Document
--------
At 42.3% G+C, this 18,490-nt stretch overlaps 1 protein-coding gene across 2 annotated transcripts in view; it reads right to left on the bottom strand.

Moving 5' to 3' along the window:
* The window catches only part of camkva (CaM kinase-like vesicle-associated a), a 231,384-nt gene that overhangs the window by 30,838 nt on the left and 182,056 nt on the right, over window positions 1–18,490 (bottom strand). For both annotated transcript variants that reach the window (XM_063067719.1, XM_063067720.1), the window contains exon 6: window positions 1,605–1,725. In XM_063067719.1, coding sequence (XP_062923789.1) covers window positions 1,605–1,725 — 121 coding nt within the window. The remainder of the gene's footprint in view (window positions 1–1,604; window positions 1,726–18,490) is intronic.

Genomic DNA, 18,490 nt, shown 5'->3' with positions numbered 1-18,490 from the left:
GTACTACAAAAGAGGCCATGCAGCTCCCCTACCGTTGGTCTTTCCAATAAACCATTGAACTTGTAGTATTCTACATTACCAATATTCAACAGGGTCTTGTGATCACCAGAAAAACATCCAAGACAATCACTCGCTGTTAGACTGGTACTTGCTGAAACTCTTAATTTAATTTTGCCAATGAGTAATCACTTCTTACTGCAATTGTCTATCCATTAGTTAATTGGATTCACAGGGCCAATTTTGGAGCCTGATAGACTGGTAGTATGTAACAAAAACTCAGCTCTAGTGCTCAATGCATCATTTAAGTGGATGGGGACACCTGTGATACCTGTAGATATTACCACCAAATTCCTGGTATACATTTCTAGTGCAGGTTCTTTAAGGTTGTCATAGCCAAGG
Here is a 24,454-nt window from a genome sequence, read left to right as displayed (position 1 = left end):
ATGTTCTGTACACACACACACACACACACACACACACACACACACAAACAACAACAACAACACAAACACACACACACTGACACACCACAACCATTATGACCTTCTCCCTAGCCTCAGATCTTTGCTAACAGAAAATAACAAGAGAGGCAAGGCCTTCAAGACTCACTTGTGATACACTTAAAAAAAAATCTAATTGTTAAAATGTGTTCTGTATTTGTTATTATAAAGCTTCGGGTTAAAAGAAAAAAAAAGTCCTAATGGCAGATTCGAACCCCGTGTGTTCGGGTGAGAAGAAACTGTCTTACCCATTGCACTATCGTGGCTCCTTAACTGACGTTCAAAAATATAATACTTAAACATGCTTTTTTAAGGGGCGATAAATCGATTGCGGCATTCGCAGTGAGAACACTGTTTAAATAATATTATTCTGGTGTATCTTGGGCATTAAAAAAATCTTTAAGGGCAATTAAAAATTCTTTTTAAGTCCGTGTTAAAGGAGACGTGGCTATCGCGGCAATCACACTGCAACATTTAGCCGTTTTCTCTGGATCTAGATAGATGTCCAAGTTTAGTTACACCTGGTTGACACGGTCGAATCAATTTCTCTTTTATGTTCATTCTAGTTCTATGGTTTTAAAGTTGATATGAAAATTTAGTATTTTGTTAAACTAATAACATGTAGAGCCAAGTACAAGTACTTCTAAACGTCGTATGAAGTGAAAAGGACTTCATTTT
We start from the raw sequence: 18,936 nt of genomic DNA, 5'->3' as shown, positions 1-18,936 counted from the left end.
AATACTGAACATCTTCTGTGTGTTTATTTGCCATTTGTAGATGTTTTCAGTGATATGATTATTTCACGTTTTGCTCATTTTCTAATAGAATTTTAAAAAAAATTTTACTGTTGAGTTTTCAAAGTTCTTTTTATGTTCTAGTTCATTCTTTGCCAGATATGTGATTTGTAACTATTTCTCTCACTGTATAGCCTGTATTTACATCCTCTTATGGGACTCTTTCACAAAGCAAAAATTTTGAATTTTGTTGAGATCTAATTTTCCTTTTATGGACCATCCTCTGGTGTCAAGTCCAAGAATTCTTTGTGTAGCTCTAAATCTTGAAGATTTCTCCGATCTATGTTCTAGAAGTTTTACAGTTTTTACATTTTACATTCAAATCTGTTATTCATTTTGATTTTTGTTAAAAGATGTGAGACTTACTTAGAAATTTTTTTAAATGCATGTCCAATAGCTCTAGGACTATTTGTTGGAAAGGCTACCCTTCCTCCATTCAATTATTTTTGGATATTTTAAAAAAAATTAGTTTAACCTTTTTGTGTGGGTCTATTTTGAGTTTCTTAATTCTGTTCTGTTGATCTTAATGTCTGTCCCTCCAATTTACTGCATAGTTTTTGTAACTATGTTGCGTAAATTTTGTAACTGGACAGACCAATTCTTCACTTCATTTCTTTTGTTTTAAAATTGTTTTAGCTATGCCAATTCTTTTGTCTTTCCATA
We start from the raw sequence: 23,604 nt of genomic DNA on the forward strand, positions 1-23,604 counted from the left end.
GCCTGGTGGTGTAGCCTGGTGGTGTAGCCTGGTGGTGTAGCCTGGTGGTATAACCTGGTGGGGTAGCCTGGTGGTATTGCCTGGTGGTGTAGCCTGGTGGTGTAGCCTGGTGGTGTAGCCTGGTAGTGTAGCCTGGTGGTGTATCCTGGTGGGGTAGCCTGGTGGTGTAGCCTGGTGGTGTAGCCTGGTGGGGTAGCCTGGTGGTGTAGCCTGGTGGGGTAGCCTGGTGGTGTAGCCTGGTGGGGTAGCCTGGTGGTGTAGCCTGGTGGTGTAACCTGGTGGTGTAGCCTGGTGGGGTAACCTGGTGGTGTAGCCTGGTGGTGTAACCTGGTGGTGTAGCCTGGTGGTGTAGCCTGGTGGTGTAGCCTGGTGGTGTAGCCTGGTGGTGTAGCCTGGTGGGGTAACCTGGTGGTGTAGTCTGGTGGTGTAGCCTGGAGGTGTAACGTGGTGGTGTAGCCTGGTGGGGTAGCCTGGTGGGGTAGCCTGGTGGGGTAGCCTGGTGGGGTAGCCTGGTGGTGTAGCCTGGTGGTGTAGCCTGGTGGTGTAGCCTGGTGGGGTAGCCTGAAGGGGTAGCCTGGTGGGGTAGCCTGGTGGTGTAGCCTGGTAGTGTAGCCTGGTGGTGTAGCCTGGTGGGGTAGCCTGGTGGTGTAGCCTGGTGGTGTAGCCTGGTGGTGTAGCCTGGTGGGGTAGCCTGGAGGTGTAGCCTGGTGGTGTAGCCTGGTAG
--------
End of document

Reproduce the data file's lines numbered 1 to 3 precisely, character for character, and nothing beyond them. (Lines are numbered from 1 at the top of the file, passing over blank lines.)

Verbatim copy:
At 42.3% G+C, this 18,490-nt stretch overlaps 1 protein-coding gene across 2 annotated transcripts in view; it reads right to left on the bottom strand.

Moving 5' to 3' along the window:
* The window catches only part of camkva (CaM kinase-like vesicle-associated a), a 231,384-nt gene that overhangs the window by 30,838 nt on the left and 182,056 nt on the right, over window positions 1–18,490 (bottom strand). For both annotated transcript variants that reach the window (XM_063067719.1, XM_063067720.1), the window contains exon 6: window positions 1,605–1,725. In XM_063067719.1, coding sequence (XP_062923789.1) covers window positions 1,605–1,725 — 121 coding nt within the window. The remainder of the gene's footprint in view (window positions 1–1,604; window positions 1,726–18,490) is intronic.